And awwww, aren't those photos cute!  Is that a Border Collie?  And, you're a muso.  Are you still playing?


Quote from: MAtT on July 18, 2020, 12:21:12Anyway, what I hadn't realised before that first trip was that there were shops and stalls selling unofficial vinyl productions of bootleg recordings of shows (something that had been going on for decades) and others selling tapes (a more recent phenomenon of bootleggers bootlegging the bootlegged!). The tapes were considerably cheaper ($5-£10 maybe) than the vinyl ($12-£20 perhaps) so still being at school the former were for me.

The first tape I bought was a double - the entire finale show on the 1987 tour, at Wembley Arena. You can see the cover here

https://i.postimg.cc/7PdntfPB/front.jpg

Here's my diary entry for 22nd June 1988, a few days after:

https://i.postimg.cc/L80dyVPw/DSC03434.jpg

It's so funny reading words like "knackered"!  :lol:  I notice you were "talking" to your diary; hello, goodbye, stuff like that.  I did the same as a teenager; it seemed more like a conversation that way and in my case it was because I spent a lot of time isolated on a farm with a family you couldn't have conversations with, and who hadn't any interest in who I was as a person.  Plus, I always liked writing, it gave me a voice, and it helped me to think and to figure things out.


Quote from: MAtT on July 18, 2020, 12:21:12I just loved that tape, it introduced me to songs I didn't know and which became favourites (Faith & The Drowning Man) and even the world of Cure covers (they do an amusingly riotous version of Slade's Merry Christmas at the end - see below). I didn't realise until much later the speed of the recording was a bit fast - oddities like that are abound in bootlegs! - but it was all part of the adventure.

https://www.youtube.com/watch?v=71uyabvV6pg

It does sound like lots of fun.  Brett was telling me there's quite a bootleg culture in Europe; I wouldn't know because I wasn't from a particularly musical family and was only 11 when I left.  It's quite funny though; I spent a week in East Sussex in November 1982, in a place called Dallington, near Heathfield, do you know it?  It was to take horses into quarantine (don't ask) and I remember the drystone walls and undulating fields, and tall thorny hedges that divided fields, and it's the first time I ever saw sheep... and a sheepdog trial on TV.  There was a huge hibiscus I pressed flowers from as keepsakes, there was a lot of mud, and it was drizzling a fair bit!  It's also the first time I ever drank coffee, because the woman who ran the quarantine farm made it for me, and it was mostly milk, so tasted fine to me.  The man who ran the motel (converted from cow stables) was a retired bank manager who dressed in a dark suit to serve food his wife cooked, in the converted hay barn.

Oooh look, I found some old photos I took on the trip - unfortunately, none that didn't have horses in them.  One showing how the old buildings were like paintings:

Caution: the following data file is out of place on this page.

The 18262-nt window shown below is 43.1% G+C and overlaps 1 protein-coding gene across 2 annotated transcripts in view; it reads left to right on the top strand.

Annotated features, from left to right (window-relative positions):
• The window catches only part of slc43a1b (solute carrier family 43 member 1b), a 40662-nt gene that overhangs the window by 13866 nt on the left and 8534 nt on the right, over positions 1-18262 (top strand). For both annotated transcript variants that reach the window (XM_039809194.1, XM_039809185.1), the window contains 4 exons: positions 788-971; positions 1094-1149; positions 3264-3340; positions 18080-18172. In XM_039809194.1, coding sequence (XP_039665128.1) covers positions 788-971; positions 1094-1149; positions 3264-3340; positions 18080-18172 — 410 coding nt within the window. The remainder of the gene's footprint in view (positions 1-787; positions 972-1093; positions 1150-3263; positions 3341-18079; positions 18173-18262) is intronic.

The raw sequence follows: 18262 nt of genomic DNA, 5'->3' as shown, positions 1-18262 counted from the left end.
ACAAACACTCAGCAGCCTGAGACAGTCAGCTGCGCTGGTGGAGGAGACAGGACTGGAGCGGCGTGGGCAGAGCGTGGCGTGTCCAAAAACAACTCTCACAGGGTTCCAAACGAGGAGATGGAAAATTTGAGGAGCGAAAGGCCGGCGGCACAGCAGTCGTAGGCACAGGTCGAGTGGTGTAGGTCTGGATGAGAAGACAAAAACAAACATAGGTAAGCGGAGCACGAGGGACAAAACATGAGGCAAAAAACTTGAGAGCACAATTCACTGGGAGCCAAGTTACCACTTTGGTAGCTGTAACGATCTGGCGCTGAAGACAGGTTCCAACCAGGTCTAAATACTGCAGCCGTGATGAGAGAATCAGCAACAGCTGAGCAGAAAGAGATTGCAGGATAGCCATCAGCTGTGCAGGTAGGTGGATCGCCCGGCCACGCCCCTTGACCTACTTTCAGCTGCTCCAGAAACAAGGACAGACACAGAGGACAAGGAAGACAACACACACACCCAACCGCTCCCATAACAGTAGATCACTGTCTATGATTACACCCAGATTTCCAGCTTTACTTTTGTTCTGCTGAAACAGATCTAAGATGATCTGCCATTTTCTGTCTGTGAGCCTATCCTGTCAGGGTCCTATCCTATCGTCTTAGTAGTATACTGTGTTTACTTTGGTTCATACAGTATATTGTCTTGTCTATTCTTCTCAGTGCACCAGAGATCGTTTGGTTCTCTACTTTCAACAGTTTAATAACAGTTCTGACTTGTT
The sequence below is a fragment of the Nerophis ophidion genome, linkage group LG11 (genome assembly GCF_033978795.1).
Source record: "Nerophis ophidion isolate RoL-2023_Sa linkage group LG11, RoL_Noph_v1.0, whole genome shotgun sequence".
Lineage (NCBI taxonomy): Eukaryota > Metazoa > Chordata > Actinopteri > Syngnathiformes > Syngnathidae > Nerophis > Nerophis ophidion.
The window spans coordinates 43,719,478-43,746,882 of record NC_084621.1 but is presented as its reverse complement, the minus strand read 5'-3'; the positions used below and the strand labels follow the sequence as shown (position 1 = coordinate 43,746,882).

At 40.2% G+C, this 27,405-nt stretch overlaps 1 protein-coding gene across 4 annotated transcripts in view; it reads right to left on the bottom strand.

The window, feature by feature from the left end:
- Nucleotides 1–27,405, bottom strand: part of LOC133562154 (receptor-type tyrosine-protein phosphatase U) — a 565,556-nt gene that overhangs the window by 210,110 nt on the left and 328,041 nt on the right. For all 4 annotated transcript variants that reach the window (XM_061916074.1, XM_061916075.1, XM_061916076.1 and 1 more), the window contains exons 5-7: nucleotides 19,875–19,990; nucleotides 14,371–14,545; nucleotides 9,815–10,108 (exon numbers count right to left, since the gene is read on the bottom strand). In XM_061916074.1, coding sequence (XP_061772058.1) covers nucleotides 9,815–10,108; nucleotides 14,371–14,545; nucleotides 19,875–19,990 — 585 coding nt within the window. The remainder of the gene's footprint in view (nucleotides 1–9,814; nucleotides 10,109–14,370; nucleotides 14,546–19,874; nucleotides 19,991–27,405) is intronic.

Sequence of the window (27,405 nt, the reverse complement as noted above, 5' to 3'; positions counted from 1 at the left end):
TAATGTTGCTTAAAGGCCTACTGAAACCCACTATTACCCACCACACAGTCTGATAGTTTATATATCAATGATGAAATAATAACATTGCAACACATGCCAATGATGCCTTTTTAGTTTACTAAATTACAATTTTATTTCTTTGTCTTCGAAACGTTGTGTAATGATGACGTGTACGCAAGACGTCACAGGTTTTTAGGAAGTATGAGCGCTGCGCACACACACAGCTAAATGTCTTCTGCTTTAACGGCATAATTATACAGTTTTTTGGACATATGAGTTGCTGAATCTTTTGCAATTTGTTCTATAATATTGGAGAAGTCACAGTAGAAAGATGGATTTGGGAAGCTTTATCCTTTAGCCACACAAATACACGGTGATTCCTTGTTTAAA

...and one showing the countryside and the sheep:



The ferry trip over from Oostende was terrible - I was petrified because I had recently seen the film The Poseidon Adventure... :lol:


Quote from: MAtT on July 18, 2020, 12:21:12in the meantime here's some of my collection (most is long disposed of) and a few more pics of me from that era...

https://i.postimg.cc/wjS1CD84/006.jpg

https://i.postimg.cc/Lsx8HPrM/1988.jpg

https://i.postimg.cc/Y9V2FHrn/Big-Hair-1988.jpg

https://i.postimg.cc/Dzwbd7hn/Karen-Rouse-Matt-18th-BD.jpg

Haha, you did the hair and everything!  I'm curious as to how you actually got it to tower like this.  Did you dry it upside-down in front of a fan heater?  With some sort of glue-like styling aid?

I always thought that the easiest way to get hair like that would be to employ a Van de Graaff generator... :angel



...you know, and spray your hair with a ton of hair spray before you take your hand off that dome!  ;)
SueC is time travelling

MAtT

OK, part two. Answers to questions first though:

QuoteSueC: Is that a Border Collie?  And, you're a muso.  Are you still playing?

I think so yes, though I'm no dog expert (I'm a cat person). Her name was Tessa and I used to look after her when Nicola and her family were away. Lovely dog.

And no! Though it was my guitar I can't play! I had a few classical guitar and piano lessons when I was very young but was far too impatient to learn properly. I'm quite good at just picking instruments up and working out how to do the basics, but not much more. All I can play properly now on the piano is the opening bars of Moonlight Sonata and on the guitar the chords of Wild Thing, the start of A Forst and the basslines to Figurehead and Faith. Oh, and the obligatory Stairway to Heaven start.

QuoteDallington, near Heathfield, do you know it?

No sorry, I don't know that part of the country much. It's bigger than you think! (though still very small compared to Australia!)

QuoteI notice you were "talking" to your diary; hello, goodbye, stuff like that.  I did the same as a teenager; it seemed more like a conversation that way

Yep they're all done that way intentionally. I always imagined I'd be talking to a later me, and indeed that's been the case for the most part. Occasionally I'd let others read them - girlfriends, including Karen in that picture who I was going out with in 1989 and 1990 and living with at my parents (including for 6 months after we split up - long story!) - so in those cases I was talking to them too I guess...

QuoteHaha, you did the hair and everything!  I'm curious as to how you actually got it to tower like this.  Did you dry it upside-down in front of a fan heater?  With some sort of glue-like styling aid?